Why sustainable biomass actually is a good idea
Martin Junginger is Professor of Bio-Based Economy (UU), Gert-Jan Nabuurs is Professor of European Forest Resources (Wageningen) and involved in IPCC reports, André Faaij is University Professor of Energy System Analysis (RUG) and Director of Science at ECN part of TNO, Johan Sanders is emeritus professor of Biobased Commodity Chemicals (Wageningen) and Patricia Osseweijer is Professor of Biotechnology & Society (TU Delft)
This article (ref 1) was originally published on Thursday 22 November 2018 in the Dutch newspaper NRC as a response to the opinion-article of Martijn Katan cum suis (ref 2).
In their article Biomass firing is a disaster for the climate (ref 2) Martijn Katan and colleagues argues that it is absurd to use wood for the large-scale generation of bio-energy. However, their arguments are not correct.
Bio-energy from wood is, in principle, climate neutral. When trees grow they absorb CO2; if they then die and decay, the majority of this CO2 is released, and the balance is zero – this is called the short carbon cycle. If mankind burns wood to generate energy, this same CO2 is released. In other words, it is true that this CO2would also have been released in nature. By burning biomass rather than fossil fuels, we avoid emissions from fossil-derived CO2. As such, it is irrelevant that a little more CO2 is released during the combustion of biomass per unit of energy than burning coal: the emissions produced by the combustion of coal are a net addition of CO2 to the atmosphere, CO2 from biomass is not.
Katan et al. believe that it will typically take 50-100 years before biomass generates climate benefits, due to the slow growth of new forests. But certainly for the southeast of the US this timescale is considerably shorter – between 0 and 50 years (ref 3). In fact, when using sawdust or wood thinnings (trees cut down to give other trees more space to grow) this timescale can be 0 to 10 years (ref 4). Within these timeframes, bioenergy can make a meaningful contribution to combating climate change. Of course, shipping biomass requires energy and therefore emissions, but these are limited as a result of tough reduction requirements (ref 5) : for example, from 2021 onwards, energy production supply chains will need to show at least 70 percent lower life-cycle GHG emissions than those from fossil fuels (this is already achieved today). From 2026, 80 percent reduction will be required.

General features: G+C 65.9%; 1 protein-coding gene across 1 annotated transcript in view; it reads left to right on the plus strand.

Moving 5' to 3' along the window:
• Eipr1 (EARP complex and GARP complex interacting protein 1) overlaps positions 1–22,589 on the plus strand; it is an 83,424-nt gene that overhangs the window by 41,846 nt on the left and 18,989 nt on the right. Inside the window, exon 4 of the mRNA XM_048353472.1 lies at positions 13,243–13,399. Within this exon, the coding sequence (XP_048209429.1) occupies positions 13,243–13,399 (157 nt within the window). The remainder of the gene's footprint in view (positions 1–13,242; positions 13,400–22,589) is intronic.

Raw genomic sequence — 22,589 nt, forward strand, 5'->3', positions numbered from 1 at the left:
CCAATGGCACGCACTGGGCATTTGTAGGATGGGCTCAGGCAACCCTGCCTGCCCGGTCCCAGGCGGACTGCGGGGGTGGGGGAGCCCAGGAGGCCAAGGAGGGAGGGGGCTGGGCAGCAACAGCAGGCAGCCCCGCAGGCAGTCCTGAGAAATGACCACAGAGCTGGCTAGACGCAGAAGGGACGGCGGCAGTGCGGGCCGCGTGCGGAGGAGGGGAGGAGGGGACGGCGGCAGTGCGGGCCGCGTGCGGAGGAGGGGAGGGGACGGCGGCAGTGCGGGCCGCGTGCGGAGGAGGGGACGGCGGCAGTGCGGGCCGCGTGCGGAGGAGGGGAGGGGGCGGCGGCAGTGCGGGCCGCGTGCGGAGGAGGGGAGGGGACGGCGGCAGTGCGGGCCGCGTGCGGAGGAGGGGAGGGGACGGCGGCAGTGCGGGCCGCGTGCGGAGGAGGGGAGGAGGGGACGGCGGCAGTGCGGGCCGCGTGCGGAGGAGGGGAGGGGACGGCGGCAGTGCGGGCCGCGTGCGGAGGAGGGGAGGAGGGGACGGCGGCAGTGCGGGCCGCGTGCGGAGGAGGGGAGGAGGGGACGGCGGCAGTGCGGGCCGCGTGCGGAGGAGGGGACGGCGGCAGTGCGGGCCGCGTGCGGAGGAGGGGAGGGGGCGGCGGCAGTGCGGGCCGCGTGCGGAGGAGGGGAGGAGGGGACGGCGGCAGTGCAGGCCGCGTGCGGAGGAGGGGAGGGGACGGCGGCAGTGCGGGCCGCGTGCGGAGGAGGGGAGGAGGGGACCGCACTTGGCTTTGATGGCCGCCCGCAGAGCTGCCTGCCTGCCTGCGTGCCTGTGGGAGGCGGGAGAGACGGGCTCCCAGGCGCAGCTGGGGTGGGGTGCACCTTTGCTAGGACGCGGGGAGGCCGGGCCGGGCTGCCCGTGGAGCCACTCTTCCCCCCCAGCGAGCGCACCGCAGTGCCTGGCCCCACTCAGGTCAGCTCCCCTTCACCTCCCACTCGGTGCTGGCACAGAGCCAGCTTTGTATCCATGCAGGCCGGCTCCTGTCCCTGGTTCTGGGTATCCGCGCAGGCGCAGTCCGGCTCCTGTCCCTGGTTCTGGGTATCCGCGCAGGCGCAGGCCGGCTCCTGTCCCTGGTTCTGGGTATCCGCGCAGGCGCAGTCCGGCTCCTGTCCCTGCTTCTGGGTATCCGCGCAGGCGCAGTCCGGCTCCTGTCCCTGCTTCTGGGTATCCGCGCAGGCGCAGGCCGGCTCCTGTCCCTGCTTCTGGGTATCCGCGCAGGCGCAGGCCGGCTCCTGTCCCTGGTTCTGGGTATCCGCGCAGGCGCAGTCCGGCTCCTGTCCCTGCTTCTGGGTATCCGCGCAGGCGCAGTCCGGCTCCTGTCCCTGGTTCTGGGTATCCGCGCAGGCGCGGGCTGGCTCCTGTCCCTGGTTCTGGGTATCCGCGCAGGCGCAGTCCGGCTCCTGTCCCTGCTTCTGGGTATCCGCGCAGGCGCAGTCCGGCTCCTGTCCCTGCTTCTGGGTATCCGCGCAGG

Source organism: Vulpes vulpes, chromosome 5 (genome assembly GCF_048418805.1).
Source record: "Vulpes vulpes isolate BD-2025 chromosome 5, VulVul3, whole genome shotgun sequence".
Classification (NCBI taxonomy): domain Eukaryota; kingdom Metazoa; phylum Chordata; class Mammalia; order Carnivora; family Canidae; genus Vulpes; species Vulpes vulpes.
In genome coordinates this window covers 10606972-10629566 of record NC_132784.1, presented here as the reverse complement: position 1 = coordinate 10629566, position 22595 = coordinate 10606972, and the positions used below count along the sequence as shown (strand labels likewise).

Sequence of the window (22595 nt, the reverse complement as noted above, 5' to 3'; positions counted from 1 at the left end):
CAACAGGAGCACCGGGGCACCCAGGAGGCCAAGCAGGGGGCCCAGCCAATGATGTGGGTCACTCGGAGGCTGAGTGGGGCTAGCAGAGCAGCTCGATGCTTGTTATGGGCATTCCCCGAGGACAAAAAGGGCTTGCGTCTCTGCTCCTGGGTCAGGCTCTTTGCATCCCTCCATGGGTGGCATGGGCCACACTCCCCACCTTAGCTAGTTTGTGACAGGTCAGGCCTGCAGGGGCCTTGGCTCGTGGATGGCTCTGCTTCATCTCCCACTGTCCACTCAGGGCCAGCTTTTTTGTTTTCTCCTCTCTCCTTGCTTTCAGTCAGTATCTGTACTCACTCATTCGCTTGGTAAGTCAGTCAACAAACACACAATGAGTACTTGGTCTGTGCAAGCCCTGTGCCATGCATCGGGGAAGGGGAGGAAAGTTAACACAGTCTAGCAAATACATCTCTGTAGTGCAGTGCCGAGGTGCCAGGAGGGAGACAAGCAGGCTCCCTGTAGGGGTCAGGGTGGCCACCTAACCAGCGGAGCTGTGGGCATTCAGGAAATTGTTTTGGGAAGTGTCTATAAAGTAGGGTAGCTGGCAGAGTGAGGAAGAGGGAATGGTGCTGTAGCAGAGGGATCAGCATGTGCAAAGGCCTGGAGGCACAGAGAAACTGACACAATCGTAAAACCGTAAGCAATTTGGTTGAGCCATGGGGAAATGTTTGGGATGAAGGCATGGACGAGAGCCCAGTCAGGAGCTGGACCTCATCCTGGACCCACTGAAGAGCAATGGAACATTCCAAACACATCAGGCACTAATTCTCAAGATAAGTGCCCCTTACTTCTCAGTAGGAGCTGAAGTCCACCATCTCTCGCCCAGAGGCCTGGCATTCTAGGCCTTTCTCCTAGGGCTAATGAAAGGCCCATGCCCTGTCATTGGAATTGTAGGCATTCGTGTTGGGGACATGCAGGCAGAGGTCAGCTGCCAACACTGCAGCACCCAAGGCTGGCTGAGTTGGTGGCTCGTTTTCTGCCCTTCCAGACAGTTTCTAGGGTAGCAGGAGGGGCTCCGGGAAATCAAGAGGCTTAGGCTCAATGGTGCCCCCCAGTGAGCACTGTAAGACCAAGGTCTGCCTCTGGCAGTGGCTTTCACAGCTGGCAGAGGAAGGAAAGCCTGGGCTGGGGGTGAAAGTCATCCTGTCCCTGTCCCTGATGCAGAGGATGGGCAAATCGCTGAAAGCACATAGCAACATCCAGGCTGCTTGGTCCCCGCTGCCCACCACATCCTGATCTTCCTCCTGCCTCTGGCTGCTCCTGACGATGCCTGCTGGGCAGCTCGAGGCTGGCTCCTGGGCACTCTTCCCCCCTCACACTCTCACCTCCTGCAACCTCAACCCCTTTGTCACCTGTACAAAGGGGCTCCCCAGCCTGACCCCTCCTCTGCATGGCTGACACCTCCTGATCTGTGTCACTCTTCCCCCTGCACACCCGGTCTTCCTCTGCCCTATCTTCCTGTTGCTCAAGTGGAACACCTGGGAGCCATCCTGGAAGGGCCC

How much wood?
Elsewhere, Katan and his colleagues write that we burn more fossil fuels every day than we can compensate for with biomass growth in 1000 years. This is simply not true: when taking into account the growth of algae, trees and plants, about four thousand times more CO2 is recorded than the value used by the authors. And do we need to cut down forests on a massive scale? There are no concrete policy plans anywhere in the world to convert hundreds of coal-fired plants to biomass. The Dutch Energy Agreement of 2013 shows that approximately 3.5 million tons of biomass is needed per year (the subsidies for ‘co-firing’ of biomass will stop after 2024). Is that a lot? In the southeast of the US, where most wood pellets for industrial use come from, a production value of 3 million tons of wood pellets equals 3 percent of the total wood harvest, equivalent to 0.1 percent of the existing forest. What is more, for many decades now, there has been a net increase in standing stock – for every tonne of harvested wood in this region; about 1.65 tonnes has been added, as documented by the USDA Forest Service.